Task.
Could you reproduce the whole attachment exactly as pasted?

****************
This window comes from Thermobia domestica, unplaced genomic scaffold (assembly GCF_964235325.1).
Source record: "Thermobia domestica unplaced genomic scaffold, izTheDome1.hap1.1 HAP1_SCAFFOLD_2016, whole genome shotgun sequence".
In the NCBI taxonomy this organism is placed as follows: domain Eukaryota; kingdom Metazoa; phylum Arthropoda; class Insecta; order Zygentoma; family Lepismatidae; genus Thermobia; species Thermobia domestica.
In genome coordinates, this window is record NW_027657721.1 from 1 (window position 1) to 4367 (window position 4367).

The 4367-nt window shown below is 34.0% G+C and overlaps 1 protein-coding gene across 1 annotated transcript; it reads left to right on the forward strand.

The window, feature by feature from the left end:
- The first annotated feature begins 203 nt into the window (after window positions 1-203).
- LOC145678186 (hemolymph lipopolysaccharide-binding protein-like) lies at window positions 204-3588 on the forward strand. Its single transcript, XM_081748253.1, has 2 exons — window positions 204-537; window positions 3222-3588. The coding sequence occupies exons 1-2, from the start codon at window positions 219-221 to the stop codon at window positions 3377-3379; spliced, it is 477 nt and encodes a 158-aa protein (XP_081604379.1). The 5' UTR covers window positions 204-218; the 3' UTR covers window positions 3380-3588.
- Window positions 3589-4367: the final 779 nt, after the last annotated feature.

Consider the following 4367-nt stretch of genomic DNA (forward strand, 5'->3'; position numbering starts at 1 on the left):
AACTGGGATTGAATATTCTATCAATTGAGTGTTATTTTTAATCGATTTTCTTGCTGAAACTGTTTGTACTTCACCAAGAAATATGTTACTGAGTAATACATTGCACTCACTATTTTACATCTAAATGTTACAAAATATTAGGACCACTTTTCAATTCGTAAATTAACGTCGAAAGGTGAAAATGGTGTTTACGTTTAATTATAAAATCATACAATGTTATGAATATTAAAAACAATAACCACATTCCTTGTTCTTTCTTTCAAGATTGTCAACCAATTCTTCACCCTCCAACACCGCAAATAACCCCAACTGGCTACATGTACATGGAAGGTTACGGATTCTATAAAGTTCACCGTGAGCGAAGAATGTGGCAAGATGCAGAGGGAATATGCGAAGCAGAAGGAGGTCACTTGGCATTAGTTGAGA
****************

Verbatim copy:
This window comes from Thermobia domestica, unplaced genomic scaffold (assembly GCF_964235325.1).
Source record: "Thermobia domestica unplaced genomic scaffold, izTheDome1.hap1.1 HAP1_SCAFFOLD_2016, whole genome shotgun sequence".
In the NCBI taxonomy this organism is placed as follows: domain Eukaryota; kingdom Metazoa; phylum Arthropoda; class Insecta; order Zygentoma; family Lepismatidae; genus Thermobia; species Thermobia domestica.
In genome coordinates, this window is record NW_027657721.1 from 1 (window position 1) to 4367 (window position 4367).

The 4367-nt window shown below is 34.0% G+C and overlaps 1 protein-coding gene across 1 annotated transcript; it reads left to right on the forward strand.

The window, feature by feature from the left end:
- The first annotated feature begins 203 nt into the window (after window positions 1-203).
- LOC145678186 (hemolymph lipopolysaccharide-binding protein-like) lies at window positions 204-3588 on the forward strand. Its single transcript, XM_081748253.1, has 2 exons — window positions 204-537; window positions 3222-3588. The coding sequence occupies exons 1-2, from the start codon at window positions 219-221 to the stop codon at window positions 3377-3379; spliced, it is 477 nt and encodes a 158-aa protein (XP_081604379.1). The 5' UTR covers window positions 204-218; the 3' UTR covers window positions 3380-3588.
- Window positions 3589-4367: the final 779 nt, after the last annotated feature.

Consider the following 4367-nt stretch of genomic DNA (forward strand, 5'->3'; position numbering starts at 1 on the left):
AACTGGGATTGAATATTCTATCAATTGAGTGTTATTTTTAATCGATTTTCTTGCTGAAACTGTTTGTACTTCACCAAGAAATATGTTACTGAGTAATACATTGCACTCACTATTTTACATCTAAATGTTACAAAATATTAGGACCACTTTTCAATTCGTAAATTAACGTCGAAAGGTGAAAATGGTGTTTACGTTTAATTATAAAATCATACAATGTTATGAATATTAAAAACAATAACCACATTCCTTGTTCTTTCTTTCAAGATTGTCAACCAATTCTTCACCCTCCAACACCGCAAATAACCCCAACTGGCTACATGTACATGGAAGGTTACGGATTCTATAAAGTTCACCGTGAGCGAAGAATGTGGCAAGATGCAGAGGGAATATGCGAAGCAGAAGGAGGTCACTTGGCATTAGTTGAGA